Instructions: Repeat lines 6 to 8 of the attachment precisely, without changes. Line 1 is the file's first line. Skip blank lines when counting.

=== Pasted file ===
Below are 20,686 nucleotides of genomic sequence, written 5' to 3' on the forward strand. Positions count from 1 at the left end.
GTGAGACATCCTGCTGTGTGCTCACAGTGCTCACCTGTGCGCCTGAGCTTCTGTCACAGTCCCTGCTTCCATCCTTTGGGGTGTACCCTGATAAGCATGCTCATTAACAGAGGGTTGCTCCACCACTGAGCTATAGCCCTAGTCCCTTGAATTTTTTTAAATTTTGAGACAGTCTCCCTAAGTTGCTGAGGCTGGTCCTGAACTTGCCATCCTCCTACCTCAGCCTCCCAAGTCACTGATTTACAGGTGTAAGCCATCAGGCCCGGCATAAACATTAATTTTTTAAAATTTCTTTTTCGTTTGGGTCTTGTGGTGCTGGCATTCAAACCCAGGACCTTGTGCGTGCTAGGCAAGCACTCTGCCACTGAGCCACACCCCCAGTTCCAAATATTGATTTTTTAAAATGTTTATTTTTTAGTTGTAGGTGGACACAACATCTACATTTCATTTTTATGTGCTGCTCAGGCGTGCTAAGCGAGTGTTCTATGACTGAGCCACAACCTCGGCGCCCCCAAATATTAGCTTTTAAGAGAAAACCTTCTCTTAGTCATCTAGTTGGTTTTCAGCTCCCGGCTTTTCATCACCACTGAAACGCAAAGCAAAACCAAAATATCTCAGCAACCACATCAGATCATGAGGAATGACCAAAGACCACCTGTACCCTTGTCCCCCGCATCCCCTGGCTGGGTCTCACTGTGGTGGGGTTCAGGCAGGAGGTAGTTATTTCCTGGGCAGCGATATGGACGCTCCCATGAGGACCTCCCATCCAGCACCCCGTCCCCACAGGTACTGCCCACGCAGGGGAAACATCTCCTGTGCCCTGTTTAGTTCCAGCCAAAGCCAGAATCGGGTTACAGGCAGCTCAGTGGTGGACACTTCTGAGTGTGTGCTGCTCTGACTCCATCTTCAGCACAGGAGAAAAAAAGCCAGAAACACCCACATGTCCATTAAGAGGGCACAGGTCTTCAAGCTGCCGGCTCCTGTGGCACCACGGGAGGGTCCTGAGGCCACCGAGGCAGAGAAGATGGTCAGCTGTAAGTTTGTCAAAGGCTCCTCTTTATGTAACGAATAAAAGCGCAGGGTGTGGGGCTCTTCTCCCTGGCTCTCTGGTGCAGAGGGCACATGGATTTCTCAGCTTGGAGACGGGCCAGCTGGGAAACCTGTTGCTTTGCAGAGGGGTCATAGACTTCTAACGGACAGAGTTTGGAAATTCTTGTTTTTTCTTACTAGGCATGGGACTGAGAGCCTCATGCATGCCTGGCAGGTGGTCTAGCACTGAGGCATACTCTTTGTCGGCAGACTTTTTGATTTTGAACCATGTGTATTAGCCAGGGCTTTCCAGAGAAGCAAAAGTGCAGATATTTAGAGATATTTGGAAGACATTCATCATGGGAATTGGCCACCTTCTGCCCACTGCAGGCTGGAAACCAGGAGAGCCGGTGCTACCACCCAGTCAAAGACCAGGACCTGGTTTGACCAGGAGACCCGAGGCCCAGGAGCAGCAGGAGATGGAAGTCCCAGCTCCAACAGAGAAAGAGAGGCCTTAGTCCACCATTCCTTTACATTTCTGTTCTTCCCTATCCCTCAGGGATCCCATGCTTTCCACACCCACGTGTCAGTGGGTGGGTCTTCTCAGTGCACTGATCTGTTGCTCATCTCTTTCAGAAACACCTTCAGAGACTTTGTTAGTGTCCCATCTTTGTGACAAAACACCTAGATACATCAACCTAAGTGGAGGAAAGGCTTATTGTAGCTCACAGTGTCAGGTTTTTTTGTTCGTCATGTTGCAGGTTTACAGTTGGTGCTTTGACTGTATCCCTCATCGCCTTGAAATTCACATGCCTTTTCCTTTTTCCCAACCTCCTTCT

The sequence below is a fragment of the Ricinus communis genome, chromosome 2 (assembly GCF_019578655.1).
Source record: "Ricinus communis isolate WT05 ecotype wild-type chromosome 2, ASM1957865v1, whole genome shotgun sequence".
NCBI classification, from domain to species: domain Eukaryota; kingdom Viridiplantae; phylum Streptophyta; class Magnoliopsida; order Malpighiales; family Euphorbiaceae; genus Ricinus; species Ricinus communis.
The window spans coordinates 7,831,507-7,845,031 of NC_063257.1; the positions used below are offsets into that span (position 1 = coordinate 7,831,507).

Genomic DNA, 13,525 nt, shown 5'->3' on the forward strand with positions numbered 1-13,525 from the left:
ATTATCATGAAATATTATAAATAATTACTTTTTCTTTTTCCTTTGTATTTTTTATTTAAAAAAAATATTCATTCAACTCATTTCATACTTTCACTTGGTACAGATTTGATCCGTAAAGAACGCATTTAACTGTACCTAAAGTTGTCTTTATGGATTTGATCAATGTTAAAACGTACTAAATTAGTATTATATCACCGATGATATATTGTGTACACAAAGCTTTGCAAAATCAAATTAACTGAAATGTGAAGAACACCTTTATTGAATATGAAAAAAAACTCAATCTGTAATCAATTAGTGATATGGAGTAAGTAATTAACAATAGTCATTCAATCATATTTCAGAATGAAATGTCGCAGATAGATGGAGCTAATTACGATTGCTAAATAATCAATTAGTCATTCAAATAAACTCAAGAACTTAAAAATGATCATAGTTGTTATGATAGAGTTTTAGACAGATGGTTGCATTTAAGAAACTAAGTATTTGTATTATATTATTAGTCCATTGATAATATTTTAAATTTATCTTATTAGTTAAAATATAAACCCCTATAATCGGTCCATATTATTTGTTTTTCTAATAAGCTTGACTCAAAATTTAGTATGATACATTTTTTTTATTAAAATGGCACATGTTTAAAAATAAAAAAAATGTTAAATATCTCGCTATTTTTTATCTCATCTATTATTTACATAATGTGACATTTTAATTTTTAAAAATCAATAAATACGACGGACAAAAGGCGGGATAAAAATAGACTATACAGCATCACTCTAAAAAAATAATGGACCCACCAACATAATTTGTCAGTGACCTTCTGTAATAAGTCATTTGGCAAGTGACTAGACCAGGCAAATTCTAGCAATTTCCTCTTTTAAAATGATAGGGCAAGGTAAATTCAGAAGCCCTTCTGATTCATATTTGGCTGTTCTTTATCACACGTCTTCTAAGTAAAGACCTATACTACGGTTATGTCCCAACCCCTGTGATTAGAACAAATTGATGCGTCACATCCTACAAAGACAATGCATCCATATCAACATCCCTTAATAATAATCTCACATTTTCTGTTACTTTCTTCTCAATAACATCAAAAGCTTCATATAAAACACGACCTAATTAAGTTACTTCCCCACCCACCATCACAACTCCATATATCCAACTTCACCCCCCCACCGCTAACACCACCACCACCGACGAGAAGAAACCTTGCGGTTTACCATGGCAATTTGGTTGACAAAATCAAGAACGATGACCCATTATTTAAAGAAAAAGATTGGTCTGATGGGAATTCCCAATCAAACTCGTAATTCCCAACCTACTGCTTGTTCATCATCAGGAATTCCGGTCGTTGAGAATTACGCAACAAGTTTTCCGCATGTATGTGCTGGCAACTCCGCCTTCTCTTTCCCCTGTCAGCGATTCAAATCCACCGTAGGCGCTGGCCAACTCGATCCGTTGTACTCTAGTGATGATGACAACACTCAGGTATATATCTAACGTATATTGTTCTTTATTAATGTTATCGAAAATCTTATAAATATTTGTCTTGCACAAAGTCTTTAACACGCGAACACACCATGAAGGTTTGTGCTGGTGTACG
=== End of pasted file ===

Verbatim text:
The window spans coordinates 7,831,507-7,845,031 of NC_063257.1; the positions used below are offsets into that span (position 1 = coordinate 7,831,507).

Genomic DNA, 13,525 nt, shown 5'->3' on the forward strand with positions numbered 1-13,525 from the left:
ATTATCATGAAATATTATAAATAATTACTTTTTCTTTTTCCTTTGTATTTTTTATTTAAAAAAAATATTCATTCAACTCATTTCATACTTTCACTTGGTACAGATTTGATCCGTAAAGAACGCATTTAACTGTACCTAAAGTTGTCTTTATGGATTTGATCAATGTTAAAACGTACTAAATTAGTATTATATCACCGATGATATATTGTGTACACAAAGCTTTGCAAAATCAAATTAACTGAAATGTGAAGAACACCTTTATTGAATATGAAAAAAAACTCAATCTGTAATCAATTAGTGATATGGAGTAAGTAATTAACAATAGTCATTCAATCATATTTCAGAATGAAATGTCGCAGATAGATGGAGCTAATTACGATTGCTAAATAATCAATTAGTCATTCAAATAAACTCAAGAACTTAAAAATGATCATAGTTGTTATGATAGAGTTTTAGACAGATGGTTGCATTTAAGAAACTAAGTATTTGTATTATATTATTAGTCCATTGATAATATTTTAAATTTATCTTATTAGTTAAAATATAAACCCCTATAATCGGTCCATATTATTTGTTTTTCTAATAAGCTTGACTCAAAATTTAGTATGATACATTTTTTTTATTAAAATGGCACATGTTTAAAAATAAAAAAAATGTTAAATATCTCGCTATTTTTTATCTCATCTATTATTTACATAATGTGACATTTTAATTTTTAAAAATCAATAAATACGACGGACAAAAGGCGGGATAAAAATAGACTATACAGCATCACTCTAAAAAAATAATGGACCCACCAACATAATTTGTCAGTGACCTTCTGTAATAAGTCATTTGGCAAGTGACTAGACCAGGCAAATTCTAGCAATTTCCTCTTTTAAAATGATAGGGCAAGGTAAATTCAGAAGCCCTTCTGATTCATATTTGGCTGTTCTTTATCACACGTCTTCTAAGTAAAGACCTATACTACGGTTATGTCCCAACCCCTGTGATTAGAACAAATTGATGCGTCACATCCTACAAAGACAATGCATCCATATCAACATCCCTTAATAATAATCTCACATTTTCTGTTACTTTCTTCTCAATAACATCAAAAGCTTCATATAAAACACGACCTAATTAAGTTACTTCCCCACCCACCATCACAACTCCATATATCCAACTTCACCCCCCCACCGCTAACACCACCACCACCGACGAGAAGAAACCTTGCGGTTTACCATGGCAATTTGGTTGACAAAATCAAGAACGATGACCCATTATTTAAAGAAAAAGATTGGTCTGATGGGAATTCCCAATCAAACTCGTAATTCCCAACCTACTGCTTGTTCATCATCAGGAATTCCGGTCGTTGAGAATTACGCAACAAGTTTTCCGCATGTATGTGCTGGCAACTCCGCCTTCTCTTTCCCCTGTCAGCGATTCAAATCCACCGTAGGCGCTGGCCAACTCGATCCGTTGTACTCTAGTGATGATGACAACACTCAGGTATATATCTAACGTATATTGTTCTTTATTAATGTTATCGAAAATCTTATAAATATTTGTCTTGCACAAAGTCTTTAACACGCGAACACACCATGAAGGTTTGTGCTGGTGTACG